Xerox Graphics Printer

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MIT's XGP (at left), along with its controlling PDP-11 (right)

The Xerox Graphics Printer (usually given as the acronym, XGP) was the earliest raster printer, and thus the ancestor of the ubiquitous laser printer.

It used the xerographic printing process developed by Xerox for copiers: a drum of photovoltaic material holds an electrostatic charge in darkness, and will conduct away that charge when light is shone on it; that electrostatic charge will hold powdered ink ('toner') on the drum until the ink can be melted onto a piece of paper by heat from the 'fuser'. Thus, a light source can 'draw' images in the static patterns on the drum, which then holds the powdered ink until it is applied to the paper.

The XGP was based on the Xerox LDX (Long Distance Xerography), a facsimile system which came out in 1964, and used a raster scan of the original document. Both the LDX and the XGP used a CRT as the light source. For the XGP, the scanner was dispensed with, and the printer was attached to a computer, which produced the rasters directly. The XGP had a resolution of 192 dots to the inch; it printed on paper unrolled from a large roll of paper, and it had a knife to cut off pages, which could be actuated by the controlling computer.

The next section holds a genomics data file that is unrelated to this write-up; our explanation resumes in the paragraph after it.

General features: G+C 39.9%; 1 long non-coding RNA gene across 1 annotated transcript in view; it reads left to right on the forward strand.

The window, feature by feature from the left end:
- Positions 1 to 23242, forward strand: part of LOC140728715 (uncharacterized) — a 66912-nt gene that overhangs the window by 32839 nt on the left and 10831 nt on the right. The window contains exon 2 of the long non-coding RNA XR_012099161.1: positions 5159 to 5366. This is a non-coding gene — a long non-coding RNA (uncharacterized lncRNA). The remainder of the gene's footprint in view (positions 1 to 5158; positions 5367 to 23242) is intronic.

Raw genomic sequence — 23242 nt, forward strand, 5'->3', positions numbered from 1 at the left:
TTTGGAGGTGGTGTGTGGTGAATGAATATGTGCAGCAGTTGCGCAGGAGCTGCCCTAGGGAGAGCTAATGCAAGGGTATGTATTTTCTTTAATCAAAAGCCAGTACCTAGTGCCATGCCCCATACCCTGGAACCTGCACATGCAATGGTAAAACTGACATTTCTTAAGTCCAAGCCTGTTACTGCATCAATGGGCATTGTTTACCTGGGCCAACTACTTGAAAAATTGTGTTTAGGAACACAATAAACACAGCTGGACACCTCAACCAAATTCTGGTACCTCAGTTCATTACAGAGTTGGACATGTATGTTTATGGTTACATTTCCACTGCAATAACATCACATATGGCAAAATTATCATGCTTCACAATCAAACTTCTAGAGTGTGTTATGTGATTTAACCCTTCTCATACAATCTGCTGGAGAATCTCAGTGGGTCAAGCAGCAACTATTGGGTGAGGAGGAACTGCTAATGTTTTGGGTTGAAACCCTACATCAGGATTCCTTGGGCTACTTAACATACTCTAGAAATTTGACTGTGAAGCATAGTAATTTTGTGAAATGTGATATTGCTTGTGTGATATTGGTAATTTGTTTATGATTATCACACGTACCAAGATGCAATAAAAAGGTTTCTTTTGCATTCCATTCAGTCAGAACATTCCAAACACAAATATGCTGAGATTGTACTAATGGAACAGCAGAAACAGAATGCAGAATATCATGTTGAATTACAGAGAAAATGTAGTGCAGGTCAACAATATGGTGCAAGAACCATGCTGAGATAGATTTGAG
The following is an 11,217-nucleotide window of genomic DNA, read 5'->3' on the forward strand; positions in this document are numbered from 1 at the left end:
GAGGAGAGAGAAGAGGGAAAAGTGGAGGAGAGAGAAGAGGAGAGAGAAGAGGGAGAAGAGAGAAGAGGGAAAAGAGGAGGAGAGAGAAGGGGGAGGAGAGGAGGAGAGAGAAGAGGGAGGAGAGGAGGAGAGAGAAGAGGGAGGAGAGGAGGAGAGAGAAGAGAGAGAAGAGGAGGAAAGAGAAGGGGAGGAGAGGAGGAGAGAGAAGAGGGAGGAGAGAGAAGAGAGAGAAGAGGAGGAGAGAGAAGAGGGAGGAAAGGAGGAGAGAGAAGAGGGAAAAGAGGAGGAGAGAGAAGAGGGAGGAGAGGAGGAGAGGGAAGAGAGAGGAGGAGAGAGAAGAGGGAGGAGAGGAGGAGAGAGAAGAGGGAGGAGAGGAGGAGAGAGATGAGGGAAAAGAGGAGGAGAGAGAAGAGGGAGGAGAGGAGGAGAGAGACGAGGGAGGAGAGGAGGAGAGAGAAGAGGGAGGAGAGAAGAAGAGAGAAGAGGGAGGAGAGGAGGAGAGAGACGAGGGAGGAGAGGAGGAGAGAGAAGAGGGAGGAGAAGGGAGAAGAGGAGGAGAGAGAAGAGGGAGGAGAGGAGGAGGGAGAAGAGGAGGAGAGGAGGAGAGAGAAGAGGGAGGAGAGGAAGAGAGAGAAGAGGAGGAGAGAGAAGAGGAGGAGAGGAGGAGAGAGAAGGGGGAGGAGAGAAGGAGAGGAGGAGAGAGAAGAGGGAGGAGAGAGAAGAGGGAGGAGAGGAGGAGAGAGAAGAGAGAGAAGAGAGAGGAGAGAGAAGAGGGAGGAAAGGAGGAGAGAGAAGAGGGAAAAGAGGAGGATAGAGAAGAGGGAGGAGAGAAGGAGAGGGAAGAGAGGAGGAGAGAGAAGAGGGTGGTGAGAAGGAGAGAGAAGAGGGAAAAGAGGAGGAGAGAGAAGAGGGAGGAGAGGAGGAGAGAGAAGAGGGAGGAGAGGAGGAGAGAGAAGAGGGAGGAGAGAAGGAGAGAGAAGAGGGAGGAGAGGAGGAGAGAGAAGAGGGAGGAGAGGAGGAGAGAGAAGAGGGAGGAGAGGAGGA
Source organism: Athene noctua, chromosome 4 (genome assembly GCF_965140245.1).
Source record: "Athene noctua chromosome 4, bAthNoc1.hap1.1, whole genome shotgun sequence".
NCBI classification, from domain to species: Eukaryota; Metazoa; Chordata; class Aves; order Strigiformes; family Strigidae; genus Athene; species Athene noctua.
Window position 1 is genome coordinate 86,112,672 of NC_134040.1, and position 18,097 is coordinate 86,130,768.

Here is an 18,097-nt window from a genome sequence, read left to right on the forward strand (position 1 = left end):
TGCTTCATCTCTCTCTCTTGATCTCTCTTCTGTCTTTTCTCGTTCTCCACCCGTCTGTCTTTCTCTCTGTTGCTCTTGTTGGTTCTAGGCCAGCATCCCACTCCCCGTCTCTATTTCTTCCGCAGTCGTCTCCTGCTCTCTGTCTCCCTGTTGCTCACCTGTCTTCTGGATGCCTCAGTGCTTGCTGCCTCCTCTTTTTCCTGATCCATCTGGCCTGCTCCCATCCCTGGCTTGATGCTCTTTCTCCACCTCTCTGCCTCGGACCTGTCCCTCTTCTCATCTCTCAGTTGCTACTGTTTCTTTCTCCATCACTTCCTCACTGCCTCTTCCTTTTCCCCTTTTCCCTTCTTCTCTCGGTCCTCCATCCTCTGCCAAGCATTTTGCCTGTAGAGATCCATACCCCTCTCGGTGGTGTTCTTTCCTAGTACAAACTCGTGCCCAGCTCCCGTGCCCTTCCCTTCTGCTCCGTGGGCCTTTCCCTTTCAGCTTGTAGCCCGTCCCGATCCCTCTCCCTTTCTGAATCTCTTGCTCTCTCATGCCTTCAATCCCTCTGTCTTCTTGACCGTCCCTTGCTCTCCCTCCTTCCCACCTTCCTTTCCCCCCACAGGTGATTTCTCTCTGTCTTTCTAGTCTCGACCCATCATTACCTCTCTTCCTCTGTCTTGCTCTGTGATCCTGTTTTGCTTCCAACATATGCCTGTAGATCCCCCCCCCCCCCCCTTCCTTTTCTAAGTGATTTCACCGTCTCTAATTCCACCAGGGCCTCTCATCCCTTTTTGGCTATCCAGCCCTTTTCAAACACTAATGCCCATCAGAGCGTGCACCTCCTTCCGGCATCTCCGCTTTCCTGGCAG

Xerox provided XGP's to a number of universities and research institutes by 1972, including MIT, Stanford, Carnegie-Mellon, ISI, Caltech, and University of Toronto; each of which produced its own hardware computer interfaces, and software to drive it. MIT and Carnegie-Mellon both used PDP-11's to drive their XGP's, but it is not known how much there was any design connection between the two (although the similarity of the specifications of the two interfaces make it plausible that there was some knowledge exchange).

The one at MIT was connected to the ITS KA10 MIT-AI via the Rubin 10-11 interface, and it remained the mainstay of printing at Technology Square until Xerox PARC donated a Dover printer (one of the first laser printers) to MIT.

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